May 21, 1996. It’s just another Tuesday toward the end of sixth grade, and I partake in an all-too-common after-school activity for 11-year-old me: going record shopping. (Until recently, new records were released on Tuesdays. Now Fridays are when new tunes hit the shelves.) Whenever I can, I pop into America's oldest independently owned record shop, the Exclusive Company in downtown Oshkosh, Wisconsin.
(Not just on Tuesdays, mind you. Since I was 9 or 10, I've spent far too much time—or perhaps not enough, depending on you look at it—at Exclusive. However, Tuesdays were kind of a big deal.)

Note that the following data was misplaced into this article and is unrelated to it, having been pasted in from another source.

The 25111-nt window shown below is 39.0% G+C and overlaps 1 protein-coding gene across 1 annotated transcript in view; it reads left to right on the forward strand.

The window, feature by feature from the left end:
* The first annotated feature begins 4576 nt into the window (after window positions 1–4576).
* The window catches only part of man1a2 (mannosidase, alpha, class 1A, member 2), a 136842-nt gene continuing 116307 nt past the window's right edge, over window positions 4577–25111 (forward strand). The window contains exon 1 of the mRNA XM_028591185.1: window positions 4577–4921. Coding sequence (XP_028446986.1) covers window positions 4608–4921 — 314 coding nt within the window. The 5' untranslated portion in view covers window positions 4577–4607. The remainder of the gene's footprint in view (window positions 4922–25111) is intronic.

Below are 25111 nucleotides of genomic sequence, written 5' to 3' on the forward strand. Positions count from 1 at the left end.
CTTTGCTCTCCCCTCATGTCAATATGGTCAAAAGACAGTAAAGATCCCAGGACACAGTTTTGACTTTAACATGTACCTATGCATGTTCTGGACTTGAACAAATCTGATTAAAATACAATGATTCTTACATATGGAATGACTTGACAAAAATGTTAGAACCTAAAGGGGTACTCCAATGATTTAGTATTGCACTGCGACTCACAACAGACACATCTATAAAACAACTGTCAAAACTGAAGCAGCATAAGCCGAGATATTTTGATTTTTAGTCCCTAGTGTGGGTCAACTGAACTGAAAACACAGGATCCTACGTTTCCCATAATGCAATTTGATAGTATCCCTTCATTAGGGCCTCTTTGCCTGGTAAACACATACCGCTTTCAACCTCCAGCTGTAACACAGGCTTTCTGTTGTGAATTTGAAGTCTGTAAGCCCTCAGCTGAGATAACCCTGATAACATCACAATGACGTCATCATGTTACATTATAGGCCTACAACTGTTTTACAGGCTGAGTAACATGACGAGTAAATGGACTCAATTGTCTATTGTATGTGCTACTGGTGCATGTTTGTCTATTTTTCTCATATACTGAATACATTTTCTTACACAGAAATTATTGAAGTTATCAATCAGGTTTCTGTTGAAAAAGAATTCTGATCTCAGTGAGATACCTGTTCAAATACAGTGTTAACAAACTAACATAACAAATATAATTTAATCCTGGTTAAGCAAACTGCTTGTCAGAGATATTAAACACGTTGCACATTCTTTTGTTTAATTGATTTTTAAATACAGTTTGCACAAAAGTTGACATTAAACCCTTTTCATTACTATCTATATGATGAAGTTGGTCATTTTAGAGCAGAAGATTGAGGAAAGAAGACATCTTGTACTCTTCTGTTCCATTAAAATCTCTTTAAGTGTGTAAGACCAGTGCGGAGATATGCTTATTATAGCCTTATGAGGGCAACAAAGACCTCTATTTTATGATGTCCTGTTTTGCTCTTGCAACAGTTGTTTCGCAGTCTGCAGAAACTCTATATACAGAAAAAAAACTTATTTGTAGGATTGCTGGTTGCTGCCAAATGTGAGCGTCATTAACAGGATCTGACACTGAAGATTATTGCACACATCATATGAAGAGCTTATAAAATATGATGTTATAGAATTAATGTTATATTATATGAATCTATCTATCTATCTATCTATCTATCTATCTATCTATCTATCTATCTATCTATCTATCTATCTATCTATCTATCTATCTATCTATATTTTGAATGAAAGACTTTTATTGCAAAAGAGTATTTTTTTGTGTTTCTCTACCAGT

I push past the old, heavy wooden door (of the previous Exclusive location) into the dark, catacomb-like musical haven and my feet are greeted with the warped, uneven hard wood floors, while my nose takes in the smell. It wasn't a bad smell—quite fantastic, actually. If you spent time in the old Exclusive, you know exactly what I'm talking about. I don't know how to describe it other than saying it smelled like a record shop. Fuck, I miss that scent.